French producer Thylacine has history in using travel as the conceptual basis for his albums: 2015’s Transsiberian was set entirely on the legendary locomotive, while Roads Vol. 1 and 2 were assembled from journeys down the highways of Argentina and the Faroe Islands respectively. On this fourth album, however, entirely new and ambitious heights are scaled.
Each of the titular 9 Pieces here were created independently from each other, triggered by nine separate journeys into disparate realms across Europe and Western Asia. The tracks ought not to tesselate too well, but in Thylacine’s hands they stitch together to form a patchwork collage that uncovers unity in their terrains and in the humanity that fills them.
On ‘Polar’, we hear the thin sheen of Norwegian icecaps give way to deep, warm pulsing patterns, bass sounds emulating the great movements of the tides underfoot. There is desolation here, great pervasive expanses of hostility, but they are gloriously undercut by sliding synths that blaze auroral trails through the night sky. And then, immediately, we are entirely elsewhere. A baglama (a Turkish lute) plucks and twinkles, its soundwaves bouncing off troglodyte caves in the titular ‘Anatolia’. The sun exists here, deep scorched colours abound on all sides, the summer wind scything across the boughs of the Steppes. And yet, the sense of the solitary is similar. Great expanses are still detectable, and Thylacine’s synthesised rhythms still undulate in the same way, just with different surface vibrations.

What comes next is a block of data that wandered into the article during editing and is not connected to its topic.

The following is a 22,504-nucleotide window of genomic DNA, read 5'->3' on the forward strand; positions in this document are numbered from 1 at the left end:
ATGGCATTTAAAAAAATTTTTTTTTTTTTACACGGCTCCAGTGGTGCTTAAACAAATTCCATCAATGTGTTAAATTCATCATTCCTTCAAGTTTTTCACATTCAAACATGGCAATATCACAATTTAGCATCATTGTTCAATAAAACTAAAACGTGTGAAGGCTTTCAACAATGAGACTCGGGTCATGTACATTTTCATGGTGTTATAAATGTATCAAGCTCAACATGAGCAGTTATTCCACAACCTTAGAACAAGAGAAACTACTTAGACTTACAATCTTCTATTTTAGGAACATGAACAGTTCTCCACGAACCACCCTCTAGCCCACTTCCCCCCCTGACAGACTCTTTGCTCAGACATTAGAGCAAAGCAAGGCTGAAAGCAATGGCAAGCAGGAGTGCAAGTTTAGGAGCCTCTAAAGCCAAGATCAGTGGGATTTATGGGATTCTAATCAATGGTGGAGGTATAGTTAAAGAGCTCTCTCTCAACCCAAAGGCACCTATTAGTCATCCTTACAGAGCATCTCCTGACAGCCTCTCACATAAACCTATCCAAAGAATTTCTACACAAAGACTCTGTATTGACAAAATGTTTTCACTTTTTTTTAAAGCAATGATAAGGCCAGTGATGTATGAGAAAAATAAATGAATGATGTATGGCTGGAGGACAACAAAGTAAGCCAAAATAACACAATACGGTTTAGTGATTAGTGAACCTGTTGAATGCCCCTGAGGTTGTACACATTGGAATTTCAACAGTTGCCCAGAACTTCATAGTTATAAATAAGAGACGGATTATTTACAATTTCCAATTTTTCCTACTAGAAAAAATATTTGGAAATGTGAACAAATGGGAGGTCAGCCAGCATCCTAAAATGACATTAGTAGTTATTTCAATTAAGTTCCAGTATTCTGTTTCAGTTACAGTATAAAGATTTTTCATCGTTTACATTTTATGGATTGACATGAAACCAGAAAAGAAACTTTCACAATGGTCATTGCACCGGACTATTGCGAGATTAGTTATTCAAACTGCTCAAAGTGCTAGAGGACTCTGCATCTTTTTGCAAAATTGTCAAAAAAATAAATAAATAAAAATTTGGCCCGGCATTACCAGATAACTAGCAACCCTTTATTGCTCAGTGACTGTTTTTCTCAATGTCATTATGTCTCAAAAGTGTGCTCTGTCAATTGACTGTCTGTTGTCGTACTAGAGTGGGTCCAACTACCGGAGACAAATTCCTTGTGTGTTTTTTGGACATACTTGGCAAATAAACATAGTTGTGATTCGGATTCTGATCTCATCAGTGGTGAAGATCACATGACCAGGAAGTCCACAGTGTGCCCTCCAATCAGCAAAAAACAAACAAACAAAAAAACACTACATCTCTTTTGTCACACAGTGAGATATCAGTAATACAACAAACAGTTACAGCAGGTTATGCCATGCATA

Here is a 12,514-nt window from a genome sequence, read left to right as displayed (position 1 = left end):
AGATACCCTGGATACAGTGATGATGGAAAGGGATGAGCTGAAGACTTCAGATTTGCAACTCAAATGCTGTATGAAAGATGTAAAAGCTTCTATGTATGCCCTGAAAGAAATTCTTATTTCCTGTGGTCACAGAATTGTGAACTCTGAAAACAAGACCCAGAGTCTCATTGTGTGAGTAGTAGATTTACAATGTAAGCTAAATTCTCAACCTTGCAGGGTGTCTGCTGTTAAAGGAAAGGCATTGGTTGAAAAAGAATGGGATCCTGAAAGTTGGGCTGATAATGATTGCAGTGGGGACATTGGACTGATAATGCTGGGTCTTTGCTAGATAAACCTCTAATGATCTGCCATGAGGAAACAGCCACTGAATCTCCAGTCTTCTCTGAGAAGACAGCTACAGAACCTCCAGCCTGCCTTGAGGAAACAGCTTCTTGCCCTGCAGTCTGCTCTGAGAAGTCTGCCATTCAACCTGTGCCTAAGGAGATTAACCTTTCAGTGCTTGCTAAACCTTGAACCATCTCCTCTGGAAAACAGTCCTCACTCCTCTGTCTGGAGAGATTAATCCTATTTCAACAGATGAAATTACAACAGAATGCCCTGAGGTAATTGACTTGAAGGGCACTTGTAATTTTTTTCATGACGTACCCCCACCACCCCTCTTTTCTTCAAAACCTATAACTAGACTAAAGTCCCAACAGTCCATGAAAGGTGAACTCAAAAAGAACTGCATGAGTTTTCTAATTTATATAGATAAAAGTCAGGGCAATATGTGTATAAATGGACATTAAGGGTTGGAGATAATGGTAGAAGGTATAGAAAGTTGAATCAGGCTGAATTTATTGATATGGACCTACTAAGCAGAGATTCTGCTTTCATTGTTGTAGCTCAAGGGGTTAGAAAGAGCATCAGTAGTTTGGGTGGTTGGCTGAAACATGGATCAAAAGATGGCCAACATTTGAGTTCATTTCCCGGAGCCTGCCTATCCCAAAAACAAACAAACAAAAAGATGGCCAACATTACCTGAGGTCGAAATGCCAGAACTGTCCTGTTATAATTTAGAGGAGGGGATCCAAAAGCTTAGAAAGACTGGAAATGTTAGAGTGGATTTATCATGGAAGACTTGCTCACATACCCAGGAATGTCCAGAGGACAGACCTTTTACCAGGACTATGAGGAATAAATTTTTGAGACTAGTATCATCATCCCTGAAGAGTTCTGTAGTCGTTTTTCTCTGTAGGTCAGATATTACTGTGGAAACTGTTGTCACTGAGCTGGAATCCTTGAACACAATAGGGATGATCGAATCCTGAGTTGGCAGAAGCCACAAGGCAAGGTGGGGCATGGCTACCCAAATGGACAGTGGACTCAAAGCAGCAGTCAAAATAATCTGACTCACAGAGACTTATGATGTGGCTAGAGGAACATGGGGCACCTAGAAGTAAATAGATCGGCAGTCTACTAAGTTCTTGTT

What 9 Pieces teaches us is that the longing for expression is common everywhere, it is just the mode of communicating it that changes. Across Turkey on ‘Bosphorous’, there is blistering urgency. No time for contemplation here, this is a place for business and activity; we hear the human voice for the first time and we are thrust headlong into an Istanbul crossroads and left to fend for ourselves. A nodding, almost motorik rhythm emerges, a whip-cracking pace of life that demands respect.
The sound of Ukrainian tanks that were recorded five years ago carry paralysing poignancy now on ‘War Dance’, as Thylacine refuses to flinch or divert our gaze from the dark side of our culture. If there is hate in the world, then, it is concluded, there must be hate somewhere in the human condition too, and we scar our homes with it.
‘Night Train’ is propelled by field recordings of the Paris to Nice line, the sound of rail tracks, whistling mechanics and sliding doors lending a percussive, cyclical pattern that is familiar to all long-distance travellers. That hypnotic, semi-fugue state that one can enter over long periods of time on the move clearly serves as Thylacine’s inspiration here; if travel broadens the mind, then he has yet to find a horizon distant enough to contain his ambition.
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